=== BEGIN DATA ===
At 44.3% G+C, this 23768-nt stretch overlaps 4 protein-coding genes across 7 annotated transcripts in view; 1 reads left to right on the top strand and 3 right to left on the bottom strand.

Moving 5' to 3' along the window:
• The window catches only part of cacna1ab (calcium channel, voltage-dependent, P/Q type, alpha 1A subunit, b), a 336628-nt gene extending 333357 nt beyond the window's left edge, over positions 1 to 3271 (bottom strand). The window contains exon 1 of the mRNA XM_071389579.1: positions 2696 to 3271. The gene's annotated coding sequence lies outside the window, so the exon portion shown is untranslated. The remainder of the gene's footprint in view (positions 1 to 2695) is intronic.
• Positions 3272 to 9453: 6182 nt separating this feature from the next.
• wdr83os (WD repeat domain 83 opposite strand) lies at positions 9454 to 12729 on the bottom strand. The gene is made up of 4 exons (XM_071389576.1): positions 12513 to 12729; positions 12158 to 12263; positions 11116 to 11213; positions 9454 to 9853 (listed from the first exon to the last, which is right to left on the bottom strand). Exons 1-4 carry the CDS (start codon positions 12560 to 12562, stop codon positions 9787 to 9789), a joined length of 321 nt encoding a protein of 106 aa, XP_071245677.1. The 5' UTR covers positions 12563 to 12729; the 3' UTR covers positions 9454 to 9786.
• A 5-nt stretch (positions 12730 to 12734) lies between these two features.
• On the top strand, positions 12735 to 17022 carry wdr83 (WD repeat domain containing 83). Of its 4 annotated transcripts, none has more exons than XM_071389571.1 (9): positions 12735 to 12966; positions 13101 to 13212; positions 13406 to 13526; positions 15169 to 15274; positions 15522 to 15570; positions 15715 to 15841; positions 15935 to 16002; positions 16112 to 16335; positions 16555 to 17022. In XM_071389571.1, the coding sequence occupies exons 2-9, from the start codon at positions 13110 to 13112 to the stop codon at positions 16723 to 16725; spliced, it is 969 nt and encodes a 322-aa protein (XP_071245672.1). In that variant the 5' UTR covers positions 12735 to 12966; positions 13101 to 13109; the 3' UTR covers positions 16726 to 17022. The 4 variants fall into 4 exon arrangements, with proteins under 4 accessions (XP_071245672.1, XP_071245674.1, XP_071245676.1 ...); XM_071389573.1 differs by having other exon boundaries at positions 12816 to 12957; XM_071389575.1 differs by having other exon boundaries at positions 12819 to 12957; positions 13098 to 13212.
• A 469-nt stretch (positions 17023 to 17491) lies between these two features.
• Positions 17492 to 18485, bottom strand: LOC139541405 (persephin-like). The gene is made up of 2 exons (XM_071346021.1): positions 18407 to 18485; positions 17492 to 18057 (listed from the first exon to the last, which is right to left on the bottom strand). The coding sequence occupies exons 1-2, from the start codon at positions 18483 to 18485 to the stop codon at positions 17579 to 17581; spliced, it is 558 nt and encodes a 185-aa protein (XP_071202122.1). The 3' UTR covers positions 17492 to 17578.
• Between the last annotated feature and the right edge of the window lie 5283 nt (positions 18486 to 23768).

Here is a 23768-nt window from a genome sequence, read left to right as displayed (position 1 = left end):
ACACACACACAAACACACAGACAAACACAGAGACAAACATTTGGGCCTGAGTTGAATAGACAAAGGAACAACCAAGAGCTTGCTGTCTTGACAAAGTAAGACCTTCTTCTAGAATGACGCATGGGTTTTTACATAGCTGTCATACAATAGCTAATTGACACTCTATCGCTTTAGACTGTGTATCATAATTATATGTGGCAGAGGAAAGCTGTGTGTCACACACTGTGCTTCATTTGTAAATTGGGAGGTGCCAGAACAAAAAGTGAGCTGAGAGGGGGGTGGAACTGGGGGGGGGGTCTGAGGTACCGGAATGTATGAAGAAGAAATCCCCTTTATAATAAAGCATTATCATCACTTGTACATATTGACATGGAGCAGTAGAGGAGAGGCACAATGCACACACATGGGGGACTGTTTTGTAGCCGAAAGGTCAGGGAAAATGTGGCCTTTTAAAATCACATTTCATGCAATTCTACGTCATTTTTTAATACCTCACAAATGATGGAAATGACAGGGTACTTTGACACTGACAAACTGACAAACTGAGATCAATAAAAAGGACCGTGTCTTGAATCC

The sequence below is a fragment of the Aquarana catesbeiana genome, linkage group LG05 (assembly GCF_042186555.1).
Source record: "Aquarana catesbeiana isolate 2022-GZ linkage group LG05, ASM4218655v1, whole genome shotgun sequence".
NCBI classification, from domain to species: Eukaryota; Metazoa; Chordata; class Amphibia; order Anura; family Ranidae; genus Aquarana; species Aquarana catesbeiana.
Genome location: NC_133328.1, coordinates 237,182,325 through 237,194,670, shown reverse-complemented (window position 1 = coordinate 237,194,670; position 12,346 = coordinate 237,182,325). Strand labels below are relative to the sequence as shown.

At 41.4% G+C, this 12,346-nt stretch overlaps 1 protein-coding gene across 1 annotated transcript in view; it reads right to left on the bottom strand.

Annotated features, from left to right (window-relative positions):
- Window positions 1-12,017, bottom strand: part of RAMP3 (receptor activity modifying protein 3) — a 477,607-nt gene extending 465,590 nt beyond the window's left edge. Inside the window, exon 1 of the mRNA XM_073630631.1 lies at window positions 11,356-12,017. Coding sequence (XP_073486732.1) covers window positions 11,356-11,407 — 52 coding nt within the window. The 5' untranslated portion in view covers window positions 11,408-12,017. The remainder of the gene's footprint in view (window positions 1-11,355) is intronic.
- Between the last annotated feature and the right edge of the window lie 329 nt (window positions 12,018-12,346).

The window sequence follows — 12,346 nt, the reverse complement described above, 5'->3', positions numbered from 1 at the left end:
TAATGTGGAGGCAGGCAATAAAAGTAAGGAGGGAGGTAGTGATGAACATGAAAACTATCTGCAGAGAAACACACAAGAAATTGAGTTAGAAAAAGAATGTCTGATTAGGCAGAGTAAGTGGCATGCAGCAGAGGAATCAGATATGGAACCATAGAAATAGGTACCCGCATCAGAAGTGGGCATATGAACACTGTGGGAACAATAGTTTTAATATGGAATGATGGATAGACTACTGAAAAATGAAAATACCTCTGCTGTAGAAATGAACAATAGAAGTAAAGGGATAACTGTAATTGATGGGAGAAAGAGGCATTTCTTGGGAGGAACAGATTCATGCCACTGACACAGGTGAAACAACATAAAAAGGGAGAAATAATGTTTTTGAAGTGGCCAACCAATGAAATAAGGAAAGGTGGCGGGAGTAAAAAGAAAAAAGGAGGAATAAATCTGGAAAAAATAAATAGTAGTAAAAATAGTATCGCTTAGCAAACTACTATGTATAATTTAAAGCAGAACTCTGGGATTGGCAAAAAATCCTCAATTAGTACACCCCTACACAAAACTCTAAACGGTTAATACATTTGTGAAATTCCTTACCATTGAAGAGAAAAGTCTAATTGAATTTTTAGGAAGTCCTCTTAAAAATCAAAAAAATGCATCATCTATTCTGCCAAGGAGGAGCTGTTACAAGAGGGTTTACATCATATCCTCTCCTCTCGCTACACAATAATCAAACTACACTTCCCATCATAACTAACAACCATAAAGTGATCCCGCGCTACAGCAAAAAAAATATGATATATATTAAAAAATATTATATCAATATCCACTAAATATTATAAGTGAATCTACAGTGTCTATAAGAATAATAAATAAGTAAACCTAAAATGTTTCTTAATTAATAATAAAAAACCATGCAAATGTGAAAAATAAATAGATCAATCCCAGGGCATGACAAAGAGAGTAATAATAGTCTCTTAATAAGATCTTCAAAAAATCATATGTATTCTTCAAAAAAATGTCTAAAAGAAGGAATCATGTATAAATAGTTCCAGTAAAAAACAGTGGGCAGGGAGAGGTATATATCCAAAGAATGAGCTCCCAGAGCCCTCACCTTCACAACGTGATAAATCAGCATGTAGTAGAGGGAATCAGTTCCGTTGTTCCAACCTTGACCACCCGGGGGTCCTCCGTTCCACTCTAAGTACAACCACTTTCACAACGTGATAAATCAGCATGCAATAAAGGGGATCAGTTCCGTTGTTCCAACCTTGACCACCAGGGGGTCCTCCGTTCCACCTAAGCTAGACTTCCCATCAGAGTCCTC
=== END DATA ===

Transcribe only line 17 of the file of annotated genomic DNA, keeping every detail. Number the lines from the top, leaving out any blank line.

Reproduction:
At 41.4% G+C, this 12,346-nt stretch overlaps 1 protein-coding gene across 1 annotated transcript in view; it reads right to left on the bottom strand.